Day 5 begins with a structural dilemma.  Well, not really a dilemma, we just have a lot of building to do.  We begin by building upwards behind the whipped cream canister holder.  We also add a weight in the back, since we know we will somehow have to balance out the extreme heaviness of a full can of whipped cream.

Next, the other holding ring is attached.  This will ensure the canister stays upright and doesn’t move around when its nozzle is pressed.

When the canister is loaded, the whole structure still falls over.  More scaffolding is added…. so it holds a full canister of whipped cream, just barely.  As you can see below, we also moved the weight to table level—it is more effective there because it brings the center of mass of the structure down, closer to table level.  This means that it takes a much heavier can of whipped cream to tip the structure over.

Not so sturdy...

The structure is still bending though, so something has to change.  We are thinking of building more up the back, and then using rubber bands to pull the tallest part back to the square position.

Much better.

That idea seems to be working fantastically.  It looks a little…..less than perfect, but it is definitely more square.  The rubber band can also be switched out for a stronger or weaker one based on the amount of whipped cream left in the can.  We also added some rubber grip material onto the arm that presses the whipped cream nozzle, to prevent slippage.

1 hr later…

We’ve figured out, after another series of disappointments, that the last problem lies with the strength of the NXT motor.  Even at full strength, there simply isn’t enough power to make the nozzle bend sufficiently, dispensing the whipped cream.  This means we will have to add another motor to the same axle and use them both simultaneously, to simulate a stronger motor.

Two motors are better than one.

Great news; the dispenser finally dispenses!  After the addition of another NXT motor, we finally created a system that could push the whipped cream nozzle with enough force.  The only remaining problem is that the second motor tends to be ripped out of the structure by its own strength.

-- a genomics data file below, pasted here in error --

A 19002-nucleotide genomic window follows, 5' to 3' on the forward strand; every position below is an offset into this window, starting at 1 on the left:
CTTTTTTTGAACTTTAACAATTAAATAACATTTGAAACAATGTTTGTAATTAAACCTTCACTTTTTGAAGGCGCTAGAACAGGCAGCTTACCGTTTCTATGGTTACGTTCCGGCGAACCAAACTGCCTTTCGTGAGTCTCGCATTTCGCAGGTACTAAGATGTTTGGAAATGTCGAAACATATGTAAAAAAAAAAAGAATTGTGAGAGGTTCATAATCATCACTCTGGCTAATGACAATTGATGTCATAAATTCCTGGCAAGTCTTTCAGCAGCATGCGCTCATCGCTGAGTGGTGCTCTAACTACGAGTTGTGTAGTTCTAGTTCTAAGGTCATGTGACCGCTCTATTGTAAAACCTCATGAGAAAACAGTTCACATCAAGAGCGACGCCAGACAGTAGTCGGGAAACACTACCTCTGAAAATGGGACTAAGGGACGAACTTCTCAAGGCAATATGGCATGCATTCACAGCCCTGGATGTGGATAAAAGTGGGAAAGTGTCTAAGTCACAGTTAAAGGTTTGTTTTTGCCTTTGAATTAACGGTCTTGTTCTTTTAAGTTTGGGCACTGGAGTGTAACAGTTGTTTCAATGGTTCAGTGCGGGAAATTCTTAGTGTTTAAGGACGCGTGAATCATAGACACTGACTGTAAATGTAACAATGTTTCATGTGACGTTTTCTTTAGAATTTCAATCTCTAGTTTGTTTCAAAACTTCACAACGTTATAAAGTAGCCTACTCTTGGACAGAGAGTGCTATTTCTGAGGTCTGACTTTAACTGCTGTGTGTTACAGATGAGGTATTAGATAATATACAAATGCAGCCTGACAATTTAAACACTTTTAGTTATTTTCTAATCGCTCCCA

20 min later…

Not to worry, we’ve now attached it more securely.  Unfortunately, the can still wiggles 🙁


But with a small adjustment….

Note the extra beam between the can and the edge of the contraption.



Here is the code we used to test out our whipped cream dispenser:

Day 5 Conclusions:

  • LEGO motors are still not known for their power.  Surprise!
  • Sometimes integrating non-LEGO material into a LEGO project can do great things (rubber bands, grippy stuff…)
  • Likewise, the NXT LEGOs are not always exactly what you need.  Sometimes the more traditional bricks can help you out.
  • In design projects, a small change can really help you out.  When your project doesn’t do quite what you want it to, you don’t always have to tear it down and reconstruct–try adding or changing one small detail.

To Do for Day 6:

  • Begin the combination process: line everything up and make some decisions about how this thing will work.
  • Bowl-Bot!

One Response to “Day 5: More Power, Please!”

I loved the idea of the blog as a working in progress register for the project. Very nice!

Marcelo Molina
June 22nd, 2011